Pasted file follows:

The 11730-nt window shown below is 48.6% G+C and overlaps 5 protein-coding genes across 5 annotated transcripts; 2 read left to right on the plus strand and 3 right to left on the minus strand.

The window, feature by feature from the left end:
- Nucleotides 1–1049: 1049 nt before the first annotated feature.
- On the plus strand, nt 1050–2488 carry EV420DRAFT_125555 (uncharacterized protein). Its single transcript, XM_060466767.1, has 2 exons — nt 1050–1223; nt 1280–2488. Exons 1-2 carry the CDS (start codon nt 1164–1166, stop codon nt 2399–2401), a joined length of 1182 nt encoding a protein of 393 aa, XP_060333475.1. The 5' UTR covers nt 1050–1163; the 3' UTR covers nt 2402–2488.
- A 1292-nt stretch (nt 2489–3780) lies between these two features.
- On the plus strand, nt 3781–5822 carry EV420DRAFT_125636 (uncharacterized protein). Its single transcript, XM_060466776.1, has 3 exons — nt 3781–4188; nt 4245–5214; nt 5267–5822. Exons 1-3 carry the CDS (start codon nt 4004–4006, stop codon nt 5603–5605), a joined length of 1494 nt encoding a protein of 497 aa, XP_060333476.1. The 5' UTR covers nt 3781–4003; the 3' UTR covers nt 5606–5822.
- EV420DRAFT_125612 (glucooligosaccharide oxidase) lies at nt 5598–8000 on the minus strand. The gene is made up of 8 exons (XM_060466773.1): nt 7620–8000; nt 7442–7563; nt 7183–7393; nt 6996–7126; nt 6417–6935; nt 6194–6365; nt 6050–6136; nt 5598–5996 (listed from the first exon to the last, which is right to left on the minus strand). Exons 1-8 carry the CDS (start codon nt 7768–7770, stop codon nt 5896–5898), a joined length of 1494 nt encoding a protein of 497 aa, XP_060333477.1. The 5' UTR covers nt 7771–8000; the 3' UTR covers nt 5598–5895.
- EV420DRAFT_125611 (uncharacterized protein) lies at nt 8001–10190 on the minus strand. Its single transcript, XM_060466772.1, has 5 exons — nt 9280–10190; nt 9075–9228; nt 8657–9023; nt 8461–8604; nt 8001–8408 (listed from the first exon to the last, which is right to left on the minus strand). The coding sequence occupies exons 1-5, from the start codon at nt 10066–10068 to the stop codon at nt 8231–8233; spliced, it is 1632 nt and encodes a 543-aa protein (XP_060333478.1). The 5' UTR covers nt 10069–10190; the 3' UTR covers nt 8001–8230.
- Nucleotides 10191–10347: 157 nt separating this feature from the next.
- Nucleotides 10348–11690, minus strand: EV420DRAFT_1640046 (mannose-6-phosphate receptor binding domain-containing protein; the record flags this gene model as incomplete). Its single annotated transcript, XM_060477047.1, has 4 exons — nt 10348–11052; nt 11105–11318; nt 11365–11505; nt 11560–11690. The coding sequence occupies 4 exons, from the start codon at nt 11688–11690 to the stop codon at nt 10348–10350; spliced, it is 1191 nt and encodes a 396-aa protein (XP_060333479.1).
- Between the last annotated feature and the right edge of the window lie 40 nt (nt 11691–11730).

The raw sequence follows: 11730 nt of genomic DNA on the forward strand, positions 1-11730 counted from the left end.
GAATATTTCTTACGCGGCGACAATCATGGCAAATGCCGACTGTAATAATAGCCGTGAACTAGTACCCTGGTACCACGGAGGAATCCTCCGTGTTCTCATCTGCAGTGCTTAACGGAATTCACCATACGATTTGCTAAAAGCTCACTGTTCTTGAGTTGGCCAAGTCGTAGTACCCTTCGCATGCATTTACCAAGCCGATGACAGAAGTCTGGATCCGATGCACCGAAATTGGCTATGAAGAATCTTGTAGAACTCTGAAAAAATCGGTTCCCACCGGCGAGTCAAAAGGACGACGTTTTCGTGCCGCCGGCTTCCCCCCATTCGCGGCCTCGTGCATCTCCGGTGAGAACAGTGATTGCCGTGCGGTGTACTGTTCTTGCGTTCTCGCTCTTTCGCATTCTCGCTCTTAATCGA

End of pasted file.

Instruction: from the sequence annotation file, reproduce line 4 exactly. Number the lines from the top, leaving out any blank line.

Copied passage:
- On the plus strand, nt 1050–2488 carry EV420DRAFT_125555 (uncharacterized protein). Its single transcript, XM_060466767.1, has 2 exons — nt 1050–1223; nt 1280–2488. Exons 1-2 carry the CDS (start codon nt 1164–1166, stop codon nt 2399–2401), a joined length of 1182 nt encoding a protein of 393 aa, XP_060333475.1. The 5' UTR covers nt 1050–1163; the 3' UTR covers nt 2402–2488.